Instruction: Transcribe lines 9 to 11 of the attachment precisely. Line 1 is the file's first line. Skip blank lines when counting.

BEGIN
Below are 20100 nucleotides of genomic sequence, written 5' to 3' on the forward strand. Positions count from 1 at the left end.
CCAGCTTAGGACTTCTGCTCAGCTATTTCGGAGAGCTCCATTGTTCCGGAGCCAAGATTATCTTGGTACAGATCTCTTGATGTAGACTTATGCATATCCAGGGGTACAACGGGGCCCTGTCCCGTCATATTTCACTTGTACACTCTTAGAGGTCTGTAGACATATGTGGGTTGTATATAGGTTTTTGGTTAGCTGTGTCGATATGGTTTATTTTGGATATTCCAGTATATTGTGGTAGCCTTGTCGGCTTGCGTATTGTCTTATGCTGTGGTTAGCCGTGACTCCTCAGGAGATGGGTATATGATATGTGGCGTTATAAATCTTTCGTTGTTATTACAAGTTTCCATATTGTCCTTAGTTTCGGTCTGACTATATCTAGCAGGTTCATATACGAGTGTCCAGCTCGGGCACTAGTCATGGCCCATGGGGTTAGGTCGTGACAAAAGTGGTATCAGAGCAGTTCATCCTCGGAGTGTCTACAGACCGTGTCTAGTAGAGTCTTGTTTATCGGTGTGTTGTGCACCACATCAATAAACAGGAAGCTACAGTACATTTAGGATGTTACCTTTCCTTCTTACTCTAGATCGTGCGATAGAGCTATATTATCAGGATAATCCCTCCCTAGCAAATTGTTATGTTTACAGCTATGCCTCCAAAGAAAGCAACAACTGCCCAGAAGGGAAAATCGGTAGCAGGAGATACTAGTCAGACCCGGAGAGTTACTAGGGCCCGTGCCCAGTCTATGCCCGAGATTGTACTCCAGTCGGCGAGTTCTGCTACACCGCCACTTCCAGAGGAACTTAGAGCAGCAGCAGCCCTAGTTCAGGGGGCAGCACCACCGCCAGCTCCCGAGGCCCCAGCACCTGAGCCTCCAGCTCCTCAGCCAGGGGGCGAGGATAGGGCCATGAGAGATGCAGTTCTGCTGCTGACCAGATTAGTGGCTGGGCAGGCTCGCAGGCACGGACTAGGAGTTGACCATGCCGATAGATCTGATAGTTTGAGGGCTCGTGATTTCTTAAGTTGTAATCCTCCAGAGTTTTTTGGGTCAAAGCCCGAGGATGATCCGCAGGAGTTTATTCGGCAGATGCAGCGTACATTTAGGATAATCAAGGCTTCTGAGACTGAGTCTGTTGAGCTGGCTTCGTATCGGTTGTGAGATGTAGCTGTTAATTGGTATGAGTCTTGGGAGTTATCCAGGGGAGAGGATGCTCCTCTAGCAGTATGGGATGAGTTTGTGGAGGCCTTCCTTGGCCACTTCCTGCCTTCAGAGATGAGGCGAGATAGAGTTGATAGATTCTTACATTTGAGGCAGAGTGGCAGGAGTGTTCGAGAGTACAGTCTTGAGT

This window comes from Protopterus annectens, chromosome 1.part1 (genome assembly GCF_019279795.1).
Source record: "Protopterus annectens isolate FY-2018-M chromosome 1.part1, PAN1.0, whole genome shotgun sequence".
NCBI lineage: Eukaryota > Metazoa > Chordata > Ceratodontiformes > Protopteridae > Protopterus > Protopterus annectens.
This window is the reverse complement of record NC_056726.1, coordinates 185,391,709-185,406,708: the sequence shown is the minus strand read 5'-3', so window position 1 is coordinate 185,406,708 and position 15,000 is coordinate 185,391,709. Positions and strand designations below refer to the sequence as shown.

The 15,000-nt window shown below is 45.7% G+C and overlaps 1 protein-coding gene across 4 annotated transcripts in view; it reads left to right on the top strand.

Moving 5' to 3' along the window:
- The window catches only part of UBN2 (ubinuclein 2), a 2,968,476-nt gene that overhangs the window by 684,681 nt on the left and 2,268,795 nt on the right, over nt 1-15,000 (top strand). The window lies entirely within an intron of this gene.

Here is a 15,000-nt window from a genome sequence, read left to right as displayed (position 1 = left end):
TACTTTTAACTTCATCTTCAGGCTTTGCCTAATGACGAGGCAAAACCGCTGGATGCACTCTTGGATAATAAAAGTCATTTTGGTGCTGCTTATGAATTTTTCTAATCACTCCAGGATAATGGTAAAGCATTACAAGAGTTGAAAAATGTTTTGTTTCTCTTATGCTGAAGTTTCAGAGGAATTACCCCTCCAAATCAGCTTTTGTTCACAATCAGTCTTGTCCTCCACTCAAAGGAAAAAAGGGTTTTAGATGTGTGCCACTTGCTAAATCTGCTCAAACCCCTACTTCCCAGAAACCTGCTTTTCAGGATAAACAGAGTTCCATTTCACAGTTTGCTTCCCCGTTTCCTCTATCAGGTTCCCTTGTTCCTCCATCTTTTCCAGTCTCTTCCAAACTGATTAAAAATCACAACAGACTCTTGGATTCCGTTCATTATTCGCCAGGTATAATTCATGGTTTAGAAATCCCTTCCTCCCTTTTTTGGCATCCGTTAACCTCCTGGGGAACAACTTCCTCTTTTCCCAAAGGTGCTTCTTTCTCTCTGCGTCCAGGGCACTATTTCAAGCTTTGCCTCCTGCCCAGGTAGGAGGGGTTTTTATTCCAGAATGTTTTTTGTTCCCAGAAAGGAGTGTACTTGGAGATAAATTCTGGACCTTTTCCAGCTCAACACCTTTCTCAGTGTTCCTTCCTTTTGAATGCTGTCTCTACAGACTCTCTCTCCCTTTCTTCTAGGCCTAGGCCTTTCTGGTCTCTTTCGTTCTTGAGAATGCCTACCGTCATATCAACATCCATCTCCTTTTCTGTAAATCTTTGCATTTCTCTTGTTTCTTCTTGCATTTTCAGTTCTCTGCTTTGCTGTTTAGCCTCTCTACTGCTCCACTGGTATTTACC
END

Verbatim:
- The window catches only part of UBN2 (ubinuclein 2), a 2,968,476-nt gene that overhangs the window by 684,681 nt on the left and 2,268,795 nt on the right, over nt 1-15,000 (top strand). The window lies entirely within an intron of this gene.

Here is a 15,000-nt window from a genome sequence, read left to right as displayed (position 1 = left end):
TACTTTTAACTTCATCTTCAGGCTTTGCCTAATGACGAGGCAAAACCGCTGGATGCACTCTTGGATAATAAAAGTCATTTTGGTGCTGCTTATGAATTTTTCTAATCACTCCAGGATAATGGTAAAGCATTACAAGAGTTGAAAAATGTTTTGTTTCTCTTATGCTGAAGTTTCAGAGGAATTACCCCTCCAAATCAGCTTTTGTTCACAATCAGTCTTGTCCTCCACTCAAAGGAAAAAAGGGTTTTAGATGTGTGCCACTTGCTAAATCTGCTCAAACCCCTACTTCCCAGAAACCTGCTTTTCAGGATAAACAGAGTTCCATTTCACAGTTTGCTTCCCCGTTTCCTCTATCAGGTTCCCTTGTTCCTCCATCTTTTCCAGTCTCTTCCAAACTGATTAAAAATCACAACAGACTCTTGGATTCCGTTCATTATTCGCCAGGTATAATTCATGGTTTAGAAATCCCTTCCTCCCTTTTTTGGCATCCGTTAACCTCCTGGGGAACAACTTCCTCTTTTCCCAAAGGTGCTTCTTTCTCTCTGCGTCCAGGGCACTATTTCAAGCTTTGCCTCCTGCCCAGGTAGGAGGGGTTTTTATTCCAGAATGTTTTTTGTTCCCAGAAAGGAGTGTACTTGGAGATAAATTCTGGACCTTTTCCAGCTCAACACCTTTCTCAGTGTTCCTTCCTTTTGAATGCTGTCTCTACAGACTCTCTCTCCCTTTCTTCTAGGCCTAGGCCTTTCTGGTCTCTTTCGTTCTTGAGAATGCCTACCGTCATATCAACATCCATCTCCTTTTCTGTAAATCTTTGCATTTCTCTTGTTTCTTCTTGCATTTTCAGTTCTCTGCTTTGCTGTTTAGCCTCTCTACTGCTCCACTGGTATTTACC